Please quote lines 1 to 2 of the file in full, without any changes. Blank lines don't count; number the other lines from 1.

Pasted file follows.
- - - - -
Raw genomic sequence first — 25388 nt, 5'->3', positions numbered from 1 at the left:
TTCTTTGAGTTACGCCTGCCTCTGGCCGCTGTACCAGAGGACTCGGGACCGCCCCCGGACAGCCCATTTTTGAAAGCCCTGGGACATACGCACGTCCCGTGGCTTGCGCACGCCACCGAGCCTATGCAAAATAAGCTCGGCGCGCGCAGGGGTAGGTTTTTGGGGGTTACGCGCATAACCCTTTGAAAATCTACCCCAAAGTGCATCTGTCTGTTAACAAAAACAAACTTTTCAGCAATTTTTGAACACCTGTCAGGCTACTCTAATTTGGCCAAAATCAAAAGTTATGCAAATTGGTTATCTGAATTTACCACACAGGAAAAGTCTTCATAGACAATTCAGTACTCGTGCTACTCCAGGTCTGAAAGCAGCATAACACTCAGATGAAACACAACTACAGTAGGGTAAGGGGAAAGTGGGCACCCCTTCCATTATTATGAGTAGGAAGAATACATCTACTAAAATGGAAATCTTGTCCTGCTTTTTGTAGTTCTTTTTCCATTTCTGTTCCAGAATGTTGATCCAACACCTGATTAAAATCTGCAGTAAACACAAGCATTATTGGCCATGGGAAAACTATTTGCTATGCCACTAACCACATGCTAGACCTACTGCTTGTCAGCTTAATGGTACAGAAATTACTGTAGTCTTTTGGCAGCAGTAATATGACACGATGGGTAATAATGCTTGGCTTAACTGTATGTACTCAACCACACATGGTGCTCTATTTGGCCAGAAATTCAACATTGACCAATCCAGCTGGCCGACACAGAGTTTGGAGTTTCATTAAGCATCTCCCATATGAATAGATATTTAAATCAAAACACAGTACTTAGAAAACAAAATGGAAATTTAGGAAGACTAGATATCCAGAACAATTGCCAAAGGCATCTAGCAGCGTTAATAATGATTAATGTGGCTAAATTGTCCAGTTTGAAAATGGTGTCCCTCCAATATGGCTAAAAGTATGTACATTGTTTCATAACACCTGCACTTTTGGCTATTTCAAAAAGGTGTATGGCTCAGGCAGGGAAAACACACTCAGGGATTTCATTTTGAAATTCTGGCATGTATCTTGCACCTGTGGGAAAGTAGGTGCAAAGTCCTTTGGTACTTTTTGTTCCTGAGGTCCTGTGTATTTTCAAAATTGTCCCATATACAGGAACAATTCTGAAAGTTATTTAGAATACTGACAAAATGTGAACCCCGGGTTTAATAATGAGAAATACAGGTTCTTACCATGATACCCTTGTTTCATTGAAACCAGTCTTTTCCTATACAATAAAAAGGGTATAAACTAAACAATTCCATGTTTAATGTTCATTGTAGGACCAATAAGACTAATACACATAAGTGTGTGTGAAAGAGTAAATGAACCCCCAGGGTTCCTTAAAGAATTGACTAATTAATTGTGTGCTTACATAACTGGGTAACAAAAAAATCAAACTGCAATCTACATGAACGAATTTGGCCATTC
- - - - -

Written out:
Raw genomic sequence first — 25388 nt, 5'->3', positions numbered from 1 at the left:
TTCTTTGAGTTACGCCTGCCTCTGGCCGCTGTACCAGAGGACTCGGGACCGCCCCCGGACAGCCCATTTTTGAAAGCCCTGGGACATACGCACGTCCCGTGGCTTGCGCACGCCACCGAGCCTATGCAAAATAAGCTCGGCGCGCGCAGGGGTAGGTTTTTGGGGGTTACGCGCATAACCCTTTGAAAATCTACCCCAAAGTGCATCTGTCTGTTAACAAAAACAAACTTTTCAGCAATTTTTGAACACCTGTCAGGCTACTCTAATTTGGCCAAAATCAAAAGTTATGCAAATTGGTTATCTGAATTTACCACACAGGAAAAGTCTTCATAGACAATTCAGTACTCGTGCTACTCCAGGTCTGAAAGCAGCATAACACTCAGATGAAACACAACTACAGTAGGGTAAGGGGAAAGTGGGCACCCCTTCCATTATTATGAGTAGGAAGAATACATCTACTAAAATGGAAATCTTGTCCTGCTTTTTGTAGTTCTTTTTCCATTTCTGTTCCAGAATGTTGATCCAACACCTGATTAAAATCTGCAGTAAACACAAGCATTATTGGCCATGGGAAAACTATTTGCTATGCCACTAACCACATGCTAGACCTACTGCTTGTCAGCTTAATGGTACAGAAATTACTGTAGTCTTTTGGCAGCAGTAATATGACACGATGGGTAATAATGCTTGGCTTAACTGTATGTACTCAACCACACATGGTGCTCTATTTGGCCAGAAATTCAACATTGACCAATCCAGCTGGCCGACACAGAGTTTGGAGTTTCATTAAGCATCTCCCATATGAATAGATATTTAAATCAAAACACAGTACTTAGAAAACAAAATGGAAATTTAGGAAGACTAGATATCCAGAACAATTGCCAAAGGCATCTAGCAGCGTTAATAATGATTAATGTGGCTAAATTGTCCAGTTTGAAAATGGTGTCCCTCCAATATGGCTAAAAGTATGTACATTGTTTCATAACACCTGCACTTTTGGCTATTTCAAAAAGGTGTATGGCTCAGGCAGGGAAAACACACTCAGGGATTTCATTTTGAAATTCTGGCATGTATCTTGCACCTGTGGGAAAGTAGGTGCAAAGTCCTTTGGTACTTTTTGTTCCTGAGGTCCTGTGTATTTTCAAAATTGTCCCATATACAGGAACAATTCTGAAAGTTATTTAGAATACTGACAAAATGTGAACCCCGGGTTTAATAATGAGAAATACAGGTTCTTACCATGATACCCTTGTTTCATTGAAACCAGTCTTTTCCTATACAATAAAAAGGGTATAAACTAAACAATTCCATGTTTAATGTTCATTGTAGGACCAATAAGACTAATACACATAAGTGTGTGTGAAAGAGTAAATGAACCCCCAGGGTTCCTTAAAGAATTGACTAATTAATTGTGTGCTTACATAACTGGGTAACAAAAAAATCAAACTGCAATCTACATGAACGAATTTGGCCATTC